This pretty seaweed is made up of tiny balls. It grows on rocks and
coral rubble in small clumps. In Singapore, it does not form extensive
Features: The seaweed resembles
bunches of little grapes. Each 'grape' is tiny (0.1-0.2cm)
spherical, translucent. The 'grapes' are usually tightly packed on a
vertical 'stem', the whole often forming a sausage-like shape (2-10cm long).
This species is distinguished by the distinct constriction where the
'grape' attaches to the stalk. The 'stems' emerge from
a long horizontal 'root' that creeps over the surface. Colours range
from bright green to bluish and olive green.
Sometimes confused with Oval
sea grapes (Caulerpa racemosa). Caulerpa microphysa can look very similar but lack the distinct
constriction where the 'grape' attached to the stalk. Here's more on how
to tell apart the sea grapes seaweeds.
Human uses: Round sea grapes are
a popular edible species in some places. In the Philippines,
the seaweed is eaten fresh as a salad, or salted so it can be eaten
later. Small quantities are also exported to Japan. It is also eaten
in Malaysia and Indonesia. This seaweed is commercially farmed in
Cebu, Philippines. Cuttings are planted by hand in muddy mangrove
ponds and harvested about two months later. The seaweed is also fed
to livestock and fish. The seaweed is high in minerals and is said
to taste refreshing. It is also reported to have antibacterial and
antifungal properties, and to be used to treat high blood pressure
and rheumatism. However, some Caulerpa species produce toxins
to protect themselves from browsing fish. This also makes them toxic
Terumbu Semakau, May 10
Tightly packed 'grapes' form a sausage-like shape.
Beting Bemban Besar, Apr 10
Constriction where the 'grape' attached to the stalk.
Labrador, May 09
Pulau Semakau, May 08
*Species are difficult to positively identify without close examination
of internal parts.
On this website, they are grouped by external features for convenience of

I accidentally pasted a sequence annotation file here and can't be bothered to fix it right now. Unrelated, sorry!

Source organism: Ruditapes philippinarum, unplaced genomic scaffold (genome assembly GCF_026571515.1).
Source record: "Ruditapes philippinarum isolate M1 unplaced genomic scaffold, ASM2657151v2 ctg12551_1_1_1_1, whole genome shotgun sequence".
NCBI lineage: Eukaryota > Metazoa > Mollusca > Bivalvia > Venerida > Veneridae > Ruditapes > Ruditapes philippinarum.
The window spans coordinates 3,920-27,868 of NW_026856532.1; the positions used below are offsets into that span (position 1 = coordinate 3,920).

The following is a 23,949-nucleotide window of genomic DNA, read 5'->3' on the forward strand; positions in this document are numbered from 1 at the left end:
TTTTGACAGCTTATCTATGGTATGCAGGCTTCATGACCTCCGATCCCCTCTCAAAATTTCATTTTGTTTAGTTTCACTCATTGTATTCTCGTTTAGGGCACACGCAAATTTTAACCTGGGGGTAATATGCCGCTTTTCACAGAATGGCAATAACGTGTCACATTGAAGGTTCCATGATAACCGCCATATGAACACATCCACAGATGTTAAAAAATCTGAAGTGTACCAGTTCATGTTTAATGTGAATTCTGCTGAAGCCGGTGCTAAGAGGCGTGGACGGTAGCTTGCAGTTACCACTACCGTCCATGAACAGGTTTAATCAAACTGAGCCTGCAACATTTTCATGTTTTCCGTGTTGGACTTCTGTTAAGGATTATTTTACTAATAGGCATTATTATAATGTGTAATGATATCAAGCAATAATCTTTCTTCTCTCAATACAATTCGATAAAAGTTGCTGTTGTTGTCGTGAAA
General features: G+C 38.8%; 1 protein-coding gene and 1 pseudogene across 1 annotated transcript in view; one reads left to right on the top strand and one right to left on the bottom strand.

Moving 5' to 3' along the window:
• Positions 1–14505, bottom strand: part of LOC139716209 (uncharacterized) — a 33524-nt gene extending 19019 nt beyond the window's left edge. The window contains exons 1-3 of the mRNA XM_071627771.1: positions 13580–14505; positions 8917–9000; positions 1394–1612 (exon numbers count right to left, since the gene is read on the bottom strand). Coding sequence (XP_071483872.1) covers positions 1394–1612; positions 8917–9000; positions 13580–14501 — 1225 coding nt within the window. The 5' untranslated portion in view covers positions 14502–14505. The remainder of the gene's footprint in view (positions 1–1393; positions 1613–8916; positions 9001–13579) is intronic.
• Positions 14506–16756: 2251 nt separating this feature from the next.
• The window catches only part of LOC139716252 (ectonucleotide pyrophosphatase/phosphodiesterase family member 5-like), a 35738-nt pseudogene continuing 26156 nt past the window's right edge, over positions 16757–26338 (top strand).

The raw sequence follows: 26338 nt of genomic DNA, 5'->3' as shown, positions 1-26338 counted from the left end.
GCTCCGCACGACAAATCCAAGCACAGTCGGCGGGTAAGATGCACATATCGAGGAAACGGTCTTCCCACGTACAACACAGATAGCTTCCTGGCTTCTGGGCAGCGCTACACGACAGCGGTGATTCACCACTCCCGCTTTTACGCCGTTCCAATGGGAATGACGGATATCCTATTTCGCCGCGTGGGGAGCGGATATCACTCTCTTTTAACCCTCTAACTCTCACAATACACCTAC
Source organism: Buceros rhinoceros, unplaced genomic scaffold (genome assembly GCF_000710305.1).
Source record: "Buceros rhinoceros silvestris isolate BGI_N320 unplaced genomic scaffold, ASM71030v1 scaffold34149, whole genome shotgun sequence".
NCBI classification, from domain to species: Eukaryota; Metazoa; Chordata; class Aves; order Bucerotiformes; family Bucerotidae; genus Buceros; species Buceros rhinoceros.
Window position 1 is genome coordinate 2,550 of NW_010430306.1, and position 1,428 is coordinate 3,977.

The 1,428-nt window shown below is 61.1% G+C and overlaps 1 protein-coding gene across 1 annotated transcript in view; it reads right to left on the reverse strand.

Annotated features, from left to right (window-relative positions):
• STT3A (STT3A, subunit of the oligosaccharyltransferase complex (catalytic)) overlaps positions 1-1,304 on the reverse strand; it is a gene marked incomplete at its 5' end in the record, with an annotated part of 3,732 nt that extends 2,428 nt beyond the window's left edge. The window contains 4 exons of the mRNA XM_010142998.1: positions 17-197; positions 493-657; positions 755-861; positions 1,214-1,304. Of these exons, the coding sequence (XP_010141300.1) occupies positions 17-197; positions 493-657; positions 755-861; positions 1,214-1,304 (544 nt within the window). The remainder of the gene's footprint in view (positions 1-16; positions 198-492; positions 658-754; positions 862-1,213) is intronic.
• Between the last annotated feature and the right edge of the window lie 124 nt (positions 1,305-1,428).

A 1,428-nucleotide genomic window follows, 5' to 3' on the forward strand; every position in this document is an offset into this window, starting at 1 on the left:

sea grapes on Singapore shores
Pulau Senang, Aug 10
Pulau Salu, Jun 10
Pulau Salu, Aug 10
- Lee Ai Chin, Iris U. Baula, Lilibeth N. Miranda and Sin Tsai Min ; editors: Sin Tsai Min and Wang Luan Keng, A photographic guide to the marine algae of Singapore, 2015. Tropical Marine Science Institute, 201 pp.
- Pham, M.
N., H. T. W. Tan, S. Mitrovic & H. H. T. Yeo, 2011. A
Checklist of the Algae of Singapore, 2nd Edition. Lee Kong Chian Natural History Museum, National University of Singapore,
Singapore. 99 pp. Uploaded 1 October 2011. [PDF, 1.58 MB].
S., P. Ng, L. Tan, & W. Y. Chin, 1994. Rhythm of the
Sea: The Life and Times of Labrador Beach. Division of
Biology, School of Science, Nanyang Technological University
& Department of Zoology, the National University of Singapore.
L. M., 1998. A
Guide to the Coral Reef Life of Singapore. Singapore
Science Centre. 128 pages.
John M. 2000. Marine
Plants of Australia University of Western Australia Press. 300pp.
H. P. & Menez, E. G., 1997.Field
Guide to the Common Mangroves, Seagrasses and Algae of the Philippines.
Bookmark, Inc., the Philippines. 197 pp.
- Trono, Gavino.
C. Jr., 1997. Field
Guide and Atlas of the Seaweed Resources of the Philippines..
Bookmark, Inc., the Philippines. 306 pp.